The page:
THE FLOCK FORMATION OR CATCH THE WALL IS NOT A HERO’S JOURNEY.
It is important to note in this piece that many folks including myself have nudged Gabrielle towards revisions that puts a singular character or theme or question at the forefront of the play and then asked her to solve for that particular journey. You might recall my obsession with organizing this play like a flock of geese.
That is not what the play wants. CATCH THE WALL is a play about many things, but one predominant piece is the city of New Orleans itself. In Gabrielle’s words, the city is not a hero nor is the city on a hero’s journey. In fact the city is willfully un-heroic and that’s what makes it distinctively and totally New Orleans.
Similarly this play willfully engages other forms of narrative and storytelling.
Time functions like liquid on purpose, it is ephemeral on purpose, the stops and starts of the play’s rhythm is on purpose, they particular way images and words and places are braided together and then unbraided is on purpose.
This piece should descend upon you like a non-linear swarm or a cloud or a net. We the audience are meant to live inside the play experiencing the story threads take shape and then disintegrate around us.
I was particularly taken by the way our PDW class described the physical world of the play as they wanted to experience it. Everyone demonstrated a desire for a 360 degree experience of the piece- everyone wanted to enter a space where the roles of performer and viewer were muddied, everyone advocated for some kind of participation from the audience. This was a marked difference from the way we spoke about the play on our first pass. We asked Gabrielle for a different kind of structure that front loaded character development.
After a four draft journey with this piece I feel that the journey of character is woven into a symbiotic relationship with journey of the city, the institution of the charter school and the journey of memory and remembering.
Like Bounce music, which simply overflows with imagery, symbol, desire, confrontation, joy and a call to get down, this play weaves all its constituent parts into a whole that can’t actually be parsed. To revise this play means revising the swarm. I say this because I think it is paramount from one creative team to another that we don’t place the weight of classic narrative structure on the piece. This narrative adheres to the jazz aesthetic and you need all the instruments and voices tuned into each other to recognize the wholeness of the play.
|—||Daria Davis, UT dramaturg for CATCH THE WALL|
Hot Potato Style- Nicky da B killin it
Walk Alot Girls
Messy Mya was the ghost in the play before Benefit came in. He was hilarious, but made everything messier, crazier, and didn’t really care much about Justice and Cleo.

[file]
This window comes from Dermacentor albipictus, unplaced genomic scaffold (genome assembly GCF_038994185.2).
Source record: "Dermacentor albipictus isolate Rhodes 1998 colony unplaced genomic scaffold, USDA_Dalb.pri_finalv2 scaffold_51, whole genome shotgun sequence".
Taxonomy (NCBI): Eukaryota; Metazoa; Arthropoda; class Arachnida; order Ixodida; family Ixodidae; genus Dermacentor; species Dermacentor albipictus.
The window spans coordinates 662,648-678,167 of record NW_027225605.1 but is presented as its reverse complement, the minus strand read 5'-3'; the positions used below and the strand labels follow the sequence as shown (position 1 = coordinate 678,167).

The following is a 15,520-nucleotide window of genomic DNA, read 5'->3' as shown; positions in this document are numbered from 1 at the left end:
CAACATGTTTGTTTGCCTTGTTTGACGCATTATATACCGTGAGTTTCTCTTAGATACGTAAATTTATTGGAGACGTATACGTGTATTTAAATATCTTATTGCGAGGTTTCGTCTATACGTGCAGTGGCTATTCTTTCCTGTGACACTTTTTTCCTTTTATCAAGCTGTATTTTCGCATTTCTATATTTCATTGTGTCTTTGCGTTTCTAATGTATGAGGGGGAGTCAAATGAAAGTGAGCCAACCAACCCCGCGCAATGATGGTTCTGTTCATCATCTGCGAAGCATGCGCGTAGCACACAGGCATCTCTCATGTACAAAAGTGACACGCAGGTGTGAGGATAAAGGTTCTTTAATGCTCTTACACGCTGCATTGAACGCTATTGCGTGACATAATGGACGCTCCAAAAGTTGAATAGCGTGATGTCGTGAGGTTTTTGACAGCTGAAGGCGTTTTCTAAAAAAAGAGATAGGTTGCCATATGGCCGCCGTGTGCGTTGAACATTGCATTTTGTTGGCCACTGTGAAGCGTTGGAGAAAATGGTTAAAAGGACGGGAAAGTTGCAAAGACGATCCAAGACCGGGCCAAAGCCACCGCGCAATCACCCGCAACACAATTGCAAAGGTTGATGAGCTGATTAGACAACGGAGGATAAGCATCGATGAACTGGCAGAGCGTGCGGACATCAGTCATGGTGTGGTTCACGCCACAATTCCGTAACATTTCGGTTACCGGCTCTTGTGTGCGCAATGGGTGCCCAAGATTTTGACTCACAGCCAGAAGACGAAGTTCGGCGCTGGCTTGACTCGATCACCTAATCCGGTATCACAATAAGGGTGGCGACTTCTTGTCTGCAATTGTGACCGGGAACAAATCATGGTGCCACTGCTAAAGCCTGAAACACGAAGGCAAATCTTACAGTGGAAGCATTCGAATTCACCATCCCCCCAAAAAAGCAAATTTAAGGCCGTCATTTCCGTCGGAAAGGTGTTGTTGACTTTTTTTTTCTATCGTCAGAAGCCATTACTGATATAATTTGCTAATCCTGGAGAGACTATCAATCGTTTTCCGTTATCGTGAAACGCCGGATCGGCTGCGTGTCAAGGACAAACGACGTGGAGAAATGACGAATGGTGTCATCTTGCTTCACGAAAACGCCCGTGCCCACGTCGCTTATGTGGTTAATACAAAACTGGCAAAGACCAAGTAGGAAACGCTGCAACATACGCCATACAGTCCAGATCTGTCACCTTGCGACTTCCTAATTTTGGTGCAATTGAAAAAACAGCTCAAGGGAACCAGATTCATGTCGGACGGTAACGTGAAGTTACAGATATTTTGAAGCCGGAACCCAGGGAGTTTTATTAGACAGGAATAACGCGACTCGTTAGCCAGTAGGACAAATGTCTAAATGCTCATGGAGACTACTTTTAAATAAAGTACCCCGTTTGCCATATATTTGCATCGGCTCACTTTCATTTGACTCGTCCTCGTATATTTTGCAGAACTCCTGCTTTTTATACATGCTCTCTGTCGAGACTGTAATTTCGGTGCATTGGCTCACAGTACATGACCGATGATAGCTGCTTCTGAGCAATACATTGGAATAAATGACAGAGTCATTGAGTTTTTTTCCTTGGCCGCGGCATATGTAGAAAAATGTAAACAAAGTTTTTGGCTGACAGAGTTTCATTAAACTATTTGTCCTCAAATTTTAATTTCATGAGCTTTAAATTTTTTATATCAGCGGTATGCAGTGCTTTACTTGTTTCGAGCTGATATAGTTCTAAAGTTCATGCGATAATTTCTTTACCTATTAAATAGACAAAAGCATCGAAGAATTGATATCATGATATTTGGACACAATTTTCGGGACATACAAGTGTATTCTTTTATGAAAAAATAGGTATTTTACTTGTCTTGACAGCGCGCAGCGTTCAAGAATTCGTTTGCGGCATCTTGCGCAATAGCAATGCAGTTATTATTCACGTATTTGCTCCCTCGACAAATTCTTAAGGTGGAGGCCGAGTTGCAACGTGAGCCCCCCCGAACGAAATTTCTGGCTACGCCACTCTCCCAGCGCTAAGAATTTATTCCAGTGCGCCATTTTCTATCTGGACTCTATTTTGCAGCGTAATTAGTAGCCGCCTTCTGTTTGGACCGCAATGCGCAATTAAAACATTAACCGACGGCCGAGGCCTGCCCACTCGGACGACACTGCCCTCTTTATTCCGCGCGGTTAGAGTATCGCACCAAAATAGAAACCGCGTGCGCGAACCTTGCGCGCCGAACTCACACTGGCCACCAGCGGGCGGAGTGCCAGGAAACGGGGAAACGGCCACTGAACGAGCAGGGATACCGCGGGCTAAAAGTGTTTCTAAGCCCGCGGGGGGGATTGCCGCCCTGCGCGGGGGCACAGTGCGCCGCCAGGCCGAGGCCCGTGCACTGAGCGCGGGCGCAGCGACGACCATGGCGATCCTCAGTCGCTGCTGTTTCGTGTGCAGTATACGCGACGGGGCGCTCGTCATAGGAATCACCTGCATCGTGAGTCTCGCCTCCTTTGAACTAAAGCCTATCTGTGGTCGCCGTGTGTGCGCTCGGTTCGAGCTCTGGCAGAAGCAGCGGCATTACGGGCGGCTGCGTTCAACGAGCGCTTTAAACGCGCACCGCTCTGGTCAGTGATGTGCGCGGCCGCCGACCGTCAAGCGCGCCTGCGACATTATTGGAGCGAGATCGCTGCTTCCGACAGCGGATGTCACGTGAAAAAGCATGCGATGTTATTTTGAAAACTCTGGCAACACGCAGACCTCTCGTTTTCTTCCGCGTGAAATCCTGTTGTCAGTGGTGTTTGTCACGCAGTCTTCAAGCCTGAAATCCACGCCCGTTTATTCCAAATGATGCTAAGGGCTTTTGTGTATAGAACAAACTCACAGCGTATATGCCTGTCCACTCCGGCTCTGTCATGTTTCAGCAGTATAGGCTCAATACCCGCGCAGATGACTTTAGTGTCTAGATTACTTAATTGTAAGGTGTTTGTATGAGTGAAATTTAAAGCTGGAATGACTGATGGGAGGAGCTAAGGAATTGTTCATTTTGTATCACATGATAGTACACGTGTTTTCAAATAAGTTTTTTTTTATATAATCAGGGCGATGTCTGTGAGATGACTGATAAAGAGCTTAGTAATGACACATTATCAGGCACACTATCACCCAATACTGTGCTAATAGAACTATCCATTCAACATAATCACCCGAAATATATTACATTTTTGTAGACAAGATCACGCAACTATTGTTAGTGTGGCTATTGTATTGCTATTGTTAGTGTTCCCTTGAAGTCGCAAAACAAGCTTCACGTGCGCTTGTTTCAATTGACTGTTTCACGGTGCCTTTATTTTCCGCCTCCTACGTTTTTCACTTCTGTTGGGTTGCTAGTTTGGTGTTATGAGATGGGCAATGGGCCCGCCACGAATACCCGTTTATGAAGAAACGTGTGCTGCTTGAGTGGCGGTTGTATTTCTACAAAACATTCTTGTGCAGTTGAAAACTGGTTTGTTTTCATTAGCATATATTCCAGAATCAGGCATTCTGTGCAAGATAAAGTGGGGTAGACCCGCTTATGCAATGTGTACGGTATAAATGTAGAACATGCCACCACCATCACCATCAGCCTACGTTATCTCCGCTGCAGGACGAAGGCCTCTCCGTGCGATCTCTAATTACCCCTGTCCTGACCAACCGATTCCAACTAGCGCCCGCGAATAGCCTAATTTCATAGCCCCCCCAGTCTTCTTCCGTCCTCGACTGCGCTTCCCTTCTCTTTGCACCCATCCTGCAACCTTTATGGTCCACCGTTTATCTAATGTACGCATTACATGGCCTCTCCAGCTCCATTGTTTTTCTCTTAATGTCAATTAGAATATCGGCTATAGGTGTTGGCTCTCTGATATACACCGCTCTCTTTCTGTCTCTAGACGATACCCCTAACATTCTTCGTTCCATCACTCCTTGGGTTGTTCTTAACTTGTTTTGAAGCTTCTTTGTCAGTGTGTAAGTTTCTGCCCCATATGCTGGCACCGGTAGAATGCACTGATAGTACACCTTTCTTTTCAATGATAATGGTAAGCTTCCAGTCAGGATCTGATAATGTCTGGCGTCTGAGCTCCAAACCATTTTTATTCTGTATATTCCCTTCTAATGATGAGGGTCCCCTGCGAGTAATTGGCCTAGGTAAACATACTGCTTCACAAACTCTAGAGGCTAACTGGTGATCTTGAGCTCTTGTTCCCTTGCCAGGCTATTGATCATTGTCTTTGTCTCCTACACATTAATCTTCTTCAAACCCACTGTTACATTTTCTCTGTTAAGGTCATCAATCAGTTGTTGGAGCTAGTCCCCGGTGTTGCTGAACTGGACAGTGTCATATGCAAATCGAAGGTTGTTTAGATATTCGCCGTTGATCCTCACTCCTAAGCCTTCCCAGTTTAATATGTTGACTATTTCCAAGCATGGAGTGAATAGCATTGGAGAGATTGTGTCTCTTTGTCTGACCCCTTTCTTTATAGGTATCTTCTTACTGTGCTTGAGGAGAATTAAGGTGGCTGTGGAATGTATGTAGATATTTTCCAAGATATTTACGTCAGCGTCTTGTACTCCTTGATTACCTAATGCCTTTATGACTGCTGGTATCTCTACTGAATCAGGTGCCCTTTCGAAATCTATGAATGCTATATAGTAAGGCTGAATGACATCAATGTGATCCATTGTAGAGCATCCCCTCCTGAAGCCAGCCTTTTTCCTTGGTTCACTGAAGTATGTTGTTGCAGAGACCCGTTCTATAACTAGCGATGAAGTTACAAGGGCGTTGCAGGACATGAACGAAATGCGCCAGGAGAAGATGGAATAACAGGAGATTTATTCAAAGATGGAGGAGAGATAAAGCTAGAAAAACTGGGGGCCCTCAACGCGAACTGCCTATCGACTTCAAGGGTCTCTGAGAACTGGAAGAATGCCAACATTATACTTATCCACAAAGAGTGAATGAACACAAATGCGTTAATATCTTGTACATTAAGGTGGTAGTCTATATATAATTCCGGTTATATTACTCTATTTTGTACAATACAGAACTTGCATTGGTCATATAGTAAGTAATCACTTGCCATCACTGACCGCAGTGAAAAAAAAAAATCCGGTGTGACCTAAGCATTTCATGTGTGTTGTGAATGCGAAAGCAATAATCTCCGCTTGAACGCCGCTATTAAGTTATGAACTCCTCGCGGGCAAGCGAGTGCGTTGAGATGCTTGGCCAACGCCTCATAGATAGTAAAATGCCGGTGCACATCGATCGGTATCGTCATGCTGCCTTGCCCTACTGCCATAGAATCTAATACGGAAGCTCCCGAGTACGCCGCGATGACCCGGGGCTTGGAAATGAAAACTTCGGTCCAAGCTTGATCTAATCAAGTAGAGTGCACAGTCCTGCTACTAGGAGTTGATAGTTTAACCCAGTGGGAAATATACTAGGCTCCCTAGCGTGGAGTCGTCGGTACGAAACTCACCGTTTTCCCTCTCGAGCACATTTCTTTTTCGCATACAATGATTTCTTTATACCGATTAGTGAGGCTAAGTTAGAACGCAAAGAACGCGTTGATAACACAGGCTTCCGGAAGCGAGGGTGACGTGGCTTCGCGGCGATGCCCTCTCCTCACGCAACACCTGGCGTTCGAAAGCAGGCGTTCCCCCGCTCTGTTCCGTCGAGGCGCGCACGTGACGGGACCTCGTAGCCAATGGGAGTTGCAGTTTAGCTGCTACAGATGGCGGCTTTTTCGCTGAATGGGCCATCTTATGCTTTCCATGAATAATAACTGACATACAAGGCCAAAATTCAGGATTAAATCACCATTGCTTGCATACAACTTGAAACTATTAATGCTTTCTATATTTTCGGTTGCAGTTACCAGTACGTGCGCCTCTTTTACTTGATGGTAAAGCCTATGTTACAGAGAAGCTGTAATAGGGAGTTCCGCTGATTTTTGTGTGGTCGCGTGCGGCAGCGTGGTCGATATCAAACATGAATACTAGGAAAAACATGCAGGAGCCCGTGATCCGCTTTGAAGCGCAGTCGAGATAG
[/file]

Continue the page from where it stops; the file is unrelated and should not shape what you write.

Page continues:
There are Hundreds of Messy Mya videos online. Some of my favorites are of him and his grandmother, who is an even greater force of nature. Many are pretty abrasive though, as most of his humor is simply mean, booking on people who can’t or won’t book back. His videos are also full of great tag lines, the most infamous being, “Bitch I said it, now who gon’pop me?” He was killed in November of 2010, and has become incredibly popular in New Orleans since his death.
He’s a fascinating character for a number of reasons, in part because you can see his sexual identity shift in the course of these videos. In part because of his language, which is fantastic, and something I really do miss from having him in the play. And in part because, in real life, he was the grandson of the imprisoned New Orleans political powerbroker Pampy Barre. At a reading we had of the play in New Orleans in January, everyone had an opinion on Messy Mya. From 17 year olds to 76 year year olds, he was someone everyone wanted to talk about.
Even though he’s no longer a character, Messy Mya seems to be still haunting this play. I think I still have to figure out what to do with that.
Here’s some videos I made with students during the years I worked as a teaching artist in NO. There are some fun dance-y summer camp ones, and lots of pretty controlled ones about 1st grade science.
One of my favorite videos on this list is The Good Student Curse, a retelling of the Midas myth by a 5th grade class, where everything their principal touches turns to into a good student. (At first it’s great but then he touches his lunch, his car, his son.) The superintendent of the RSD makes an appearance as a magic genie, as do some state examiners who are there to see if the school’s charter gets renewed. The video looks like it’s been corrupted, unfortunately. It’s watchable, but jerky.
This is the first of a three part series my friend Andrew Larimer made with a film class he was teaching at The Porch in New Orleans’s 7th Ward. The story follows the fall out after the shooting of the main character’s older brother, and sort of documents this revenge killing cycle New Orleans is stuck in right now. It’s got some lovely shots and sounds of the city in it. And some great acting by middle schoolers.